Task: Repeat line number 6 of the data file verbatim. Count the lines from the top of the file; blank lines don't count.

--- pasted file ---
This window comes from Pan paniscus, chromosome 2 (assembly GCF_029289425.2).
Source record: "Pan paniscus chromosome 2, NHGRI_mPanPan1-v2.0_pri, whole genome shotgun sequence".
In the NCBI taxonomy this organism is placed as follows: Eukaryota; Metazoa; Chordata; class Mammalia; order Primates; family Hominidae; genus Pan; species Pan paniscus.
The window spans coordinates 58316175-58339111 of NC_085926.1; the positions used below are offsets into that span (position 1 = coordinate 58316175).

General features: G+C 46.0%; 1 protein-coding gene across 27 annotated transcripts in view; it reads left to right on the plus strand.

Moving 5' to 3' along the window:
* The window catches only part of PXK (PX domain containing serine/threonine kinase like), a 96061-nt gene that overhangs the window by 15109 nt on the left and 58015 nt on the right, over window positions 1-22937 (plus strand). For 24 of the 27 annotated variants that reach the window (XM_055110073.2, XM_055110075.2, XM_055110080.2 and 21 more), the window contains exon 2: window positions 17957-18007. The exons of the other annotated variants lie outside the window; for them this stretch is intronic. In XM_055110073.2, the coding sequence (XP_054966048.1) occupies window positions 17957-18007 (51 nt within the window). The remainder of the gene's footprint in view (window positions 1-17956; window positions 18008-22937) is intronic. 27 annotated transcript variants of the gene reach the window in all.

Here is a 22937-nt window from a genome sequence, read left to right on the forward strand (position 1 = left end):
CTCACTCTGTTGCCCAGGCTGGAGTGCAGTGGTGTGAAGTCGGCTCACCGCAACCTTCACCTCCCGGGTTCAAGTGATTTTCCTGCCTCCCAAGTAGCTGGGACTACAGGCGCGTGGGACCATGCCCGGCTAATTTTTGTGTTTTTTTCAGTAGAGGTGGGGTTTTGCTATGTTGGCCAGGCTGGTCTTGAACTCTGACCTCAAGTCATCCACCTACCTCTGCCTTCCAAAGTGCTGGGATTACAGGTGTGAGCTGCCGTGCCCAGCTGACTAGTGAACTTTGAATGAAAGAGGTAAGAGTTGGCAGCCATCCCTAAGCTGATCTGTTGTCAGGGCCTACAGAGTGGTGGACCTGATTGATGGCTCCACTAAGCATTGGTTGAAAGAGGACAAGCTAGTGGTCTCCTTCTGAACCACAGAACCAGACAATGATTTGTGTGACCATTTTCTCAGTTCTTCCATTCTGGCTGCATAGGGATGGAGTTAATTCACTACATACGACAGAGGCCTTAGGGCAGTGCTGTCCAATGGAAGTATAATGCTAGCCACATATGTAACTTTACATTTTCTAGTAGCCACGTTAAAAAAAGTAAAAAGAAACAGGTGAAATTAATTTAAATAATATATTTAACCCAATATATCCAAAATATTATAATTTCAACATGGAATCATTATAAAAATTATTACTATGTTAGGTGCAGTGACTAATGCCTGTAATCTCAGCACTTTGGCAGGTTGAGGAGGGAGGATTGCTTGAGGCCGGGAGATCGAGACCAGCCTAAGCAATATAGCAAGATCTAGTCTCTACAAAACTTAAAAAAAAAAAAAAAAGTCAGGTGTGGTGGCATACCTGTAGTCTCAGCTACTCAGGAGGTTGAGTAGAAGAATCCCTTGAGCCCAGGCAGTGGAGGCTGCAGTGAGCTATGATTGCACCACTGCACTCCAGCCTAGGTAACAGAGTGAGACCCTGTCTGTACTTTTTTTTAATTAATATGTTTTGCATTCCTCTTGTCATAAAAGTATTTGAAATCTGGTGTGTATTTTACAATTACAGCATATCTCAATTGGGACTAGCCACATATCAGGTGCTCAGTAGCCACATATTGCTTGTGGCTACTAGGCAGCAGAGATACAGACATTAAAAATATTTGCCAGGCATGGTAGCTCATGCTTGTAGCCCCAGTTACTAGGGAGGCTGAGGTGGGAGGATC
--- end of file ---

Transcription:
Moving 5' to 3' along the window: